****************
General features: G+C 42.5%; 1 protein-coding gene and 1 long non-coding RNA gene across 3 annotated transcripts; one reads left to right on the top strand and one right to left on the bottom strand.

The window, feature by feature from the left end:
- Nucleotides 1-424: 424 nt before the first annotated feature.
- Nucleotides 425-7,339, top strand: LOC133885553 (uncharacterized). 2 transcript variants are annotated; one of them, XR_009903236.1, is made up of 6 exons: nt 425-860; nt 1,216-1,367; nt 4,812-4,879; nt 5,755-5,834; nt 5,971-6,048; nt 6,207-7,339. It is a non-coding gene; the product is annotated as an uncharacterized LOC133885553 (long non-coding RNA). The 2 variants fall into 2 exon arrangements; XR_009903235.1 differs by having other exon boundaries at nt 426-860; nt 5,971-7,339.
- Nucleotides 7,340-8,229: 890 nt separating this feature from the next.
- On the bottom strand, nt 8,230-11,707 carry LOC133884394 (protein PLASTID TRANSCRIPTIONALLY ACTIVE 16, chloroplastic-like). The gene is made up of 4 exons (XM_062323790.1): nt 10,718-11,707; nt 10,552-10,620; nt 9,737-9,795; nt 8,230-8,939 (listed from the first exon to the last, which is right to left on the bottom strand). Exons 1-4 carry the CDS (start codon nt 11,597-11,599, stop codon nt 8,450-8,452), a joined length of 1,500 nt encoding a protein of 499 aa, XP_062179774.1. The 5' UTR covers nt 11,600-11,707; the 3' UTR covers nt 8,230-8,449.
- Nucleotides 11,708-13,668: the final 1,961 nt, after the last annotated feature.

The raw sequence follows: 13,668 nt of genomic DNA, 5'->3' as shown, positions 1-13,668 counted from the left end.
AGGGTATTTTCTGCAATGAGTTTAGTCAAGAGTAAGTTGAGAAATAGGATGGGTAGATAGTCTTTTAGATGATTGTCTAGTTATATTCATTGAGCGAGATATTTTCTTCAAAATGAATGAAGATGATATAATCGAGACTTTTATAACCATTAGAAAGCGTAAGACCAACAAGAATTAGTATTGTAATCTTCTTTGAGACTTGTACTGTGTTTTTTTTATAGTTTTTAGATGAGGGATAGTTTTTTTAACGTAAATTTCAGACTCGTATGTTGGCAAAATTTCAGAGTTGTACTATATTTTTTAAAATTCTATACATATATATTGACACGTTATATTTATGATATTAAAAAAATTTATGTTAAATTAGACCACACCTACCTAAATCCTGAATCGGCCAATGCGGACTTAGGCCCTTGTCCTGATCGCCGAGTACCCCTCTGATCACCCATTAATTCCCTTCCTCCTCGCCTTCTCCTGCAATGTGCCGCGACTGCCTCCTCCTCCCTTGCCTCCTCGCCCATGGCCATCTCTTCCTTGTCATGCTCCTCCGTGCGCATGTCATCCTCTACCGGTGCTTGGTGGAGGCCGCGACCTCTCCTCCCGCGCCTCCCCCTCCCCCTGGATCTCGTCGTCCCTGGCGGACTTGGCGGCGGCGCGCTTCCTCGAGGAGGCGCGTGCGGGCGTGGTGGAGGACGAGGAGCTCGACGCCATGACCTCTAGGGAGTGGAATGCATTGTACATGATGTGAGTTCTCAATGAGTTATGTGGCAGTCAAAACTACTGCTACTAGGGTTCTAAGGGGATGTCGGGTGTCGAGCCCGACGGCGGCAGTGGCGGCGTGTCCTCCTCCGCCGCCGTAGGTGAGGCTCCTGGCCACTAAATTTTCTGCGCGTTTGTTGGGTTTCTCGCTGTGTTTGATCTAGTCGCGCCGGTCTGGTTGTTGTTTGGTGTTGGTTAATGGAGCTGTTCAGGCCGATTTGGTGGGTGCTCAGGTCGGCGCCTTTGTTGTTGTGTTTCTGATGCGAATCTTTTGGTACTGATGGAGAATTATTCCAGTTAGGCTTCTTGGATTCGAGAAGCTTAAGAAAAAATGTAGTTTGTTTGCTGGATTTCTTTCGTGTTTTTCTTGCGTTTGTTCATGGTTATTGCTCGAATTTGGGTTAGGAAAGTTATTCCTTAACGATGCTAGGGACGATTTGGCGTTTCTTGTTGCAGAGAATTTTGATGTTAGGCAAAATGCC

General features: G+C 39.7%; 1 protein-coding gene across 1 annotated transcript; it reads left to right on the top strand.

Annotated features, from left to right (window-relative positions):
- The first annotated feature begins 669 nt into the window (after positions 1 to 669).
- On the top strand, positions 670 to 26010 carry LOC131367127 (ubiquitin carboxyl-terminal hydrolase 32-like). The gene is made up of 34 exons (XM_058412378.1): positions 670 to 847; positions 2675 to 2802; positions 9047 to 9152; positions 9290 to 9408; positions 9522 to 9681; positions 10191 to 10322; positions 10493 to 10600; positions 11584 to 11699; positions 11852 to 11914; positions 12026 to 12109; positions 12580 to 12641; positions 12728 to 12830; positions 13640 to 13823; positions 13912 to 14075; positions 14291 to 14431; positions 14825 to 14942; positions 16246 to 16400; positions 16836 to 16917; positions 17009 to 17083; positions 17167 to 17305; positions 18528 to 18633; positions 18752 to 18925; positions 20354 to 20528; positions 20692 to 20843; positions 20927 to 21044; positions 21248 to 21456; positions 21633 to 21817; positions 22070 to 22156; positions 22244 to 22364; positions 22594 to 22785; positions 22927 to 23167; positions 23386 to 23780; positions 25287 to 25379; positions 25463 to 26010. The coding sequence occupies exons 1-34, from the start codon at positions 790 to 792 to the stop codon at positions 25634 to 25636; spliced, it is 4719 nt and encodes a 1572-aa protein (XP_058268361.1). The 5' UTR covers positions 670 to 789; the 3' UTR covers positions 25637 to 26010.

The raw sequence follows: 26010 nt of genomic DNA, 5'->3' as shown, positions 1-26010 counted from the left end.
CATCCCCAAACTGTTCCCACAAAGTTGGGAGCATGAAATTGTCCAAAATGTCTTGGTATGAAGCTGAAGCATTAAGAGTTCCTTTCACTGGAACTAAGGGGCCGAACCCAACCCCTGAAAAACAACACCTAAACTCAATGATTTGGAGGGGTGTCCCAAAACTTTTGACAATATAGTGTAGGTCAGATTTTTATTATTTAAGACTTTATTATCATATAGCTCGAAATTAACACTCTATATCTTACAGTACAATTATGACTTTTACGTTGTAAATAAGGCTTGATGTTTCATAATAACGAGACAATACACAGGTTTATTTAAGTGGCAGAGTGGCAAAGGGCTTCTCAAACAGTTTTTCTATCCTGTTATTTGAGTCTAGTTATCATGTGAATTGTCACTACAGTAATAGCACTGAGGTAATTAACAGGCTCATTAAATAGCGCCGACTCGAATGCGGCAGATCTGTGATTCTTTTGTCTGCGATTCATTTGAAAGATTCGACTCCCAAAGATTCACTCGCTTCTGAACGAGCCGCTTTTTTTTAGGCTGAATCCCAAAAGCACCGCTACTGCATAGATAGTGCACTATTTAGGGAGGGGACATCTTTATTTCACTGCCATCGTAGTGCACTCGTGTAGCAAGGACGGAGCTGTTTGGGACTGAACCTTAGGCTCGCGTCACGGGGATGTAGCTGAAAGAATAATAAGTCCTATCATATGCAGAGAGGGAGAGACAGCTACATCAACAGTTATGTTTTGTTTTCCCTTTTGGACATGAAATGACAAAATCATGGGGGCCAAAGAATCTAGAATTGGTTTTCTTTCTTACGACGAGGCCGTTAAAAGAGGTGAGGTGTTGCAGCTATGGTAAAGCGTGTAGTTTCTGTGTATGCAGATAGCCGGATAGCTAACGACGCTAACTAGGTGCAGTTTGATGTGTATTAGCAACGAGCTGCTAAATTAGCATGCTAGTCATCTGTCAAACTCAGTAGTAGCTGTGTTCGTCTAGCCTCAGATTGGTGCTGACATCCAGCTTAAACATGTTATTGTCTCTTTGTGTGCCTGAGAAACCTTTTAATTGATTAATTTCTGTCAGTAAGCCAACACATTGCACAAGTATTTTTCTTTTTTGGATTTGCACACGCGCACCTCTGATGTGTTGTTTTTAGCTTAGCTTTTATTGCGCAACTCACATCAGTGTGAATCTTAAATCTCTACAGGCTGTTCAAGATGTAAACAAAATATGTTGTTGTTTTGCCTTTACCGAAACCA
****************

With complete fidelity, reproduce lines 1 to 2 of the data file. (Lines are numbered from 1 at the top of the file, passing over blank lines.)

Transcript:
General features: G+C 42.5%; 1 protein-coding gene and 1 long non-coding RNA gene across 3 annotated transcripts; one reads left to right on the top strand and one right to left on the bottom strand.

The window, feature by feature from the left end: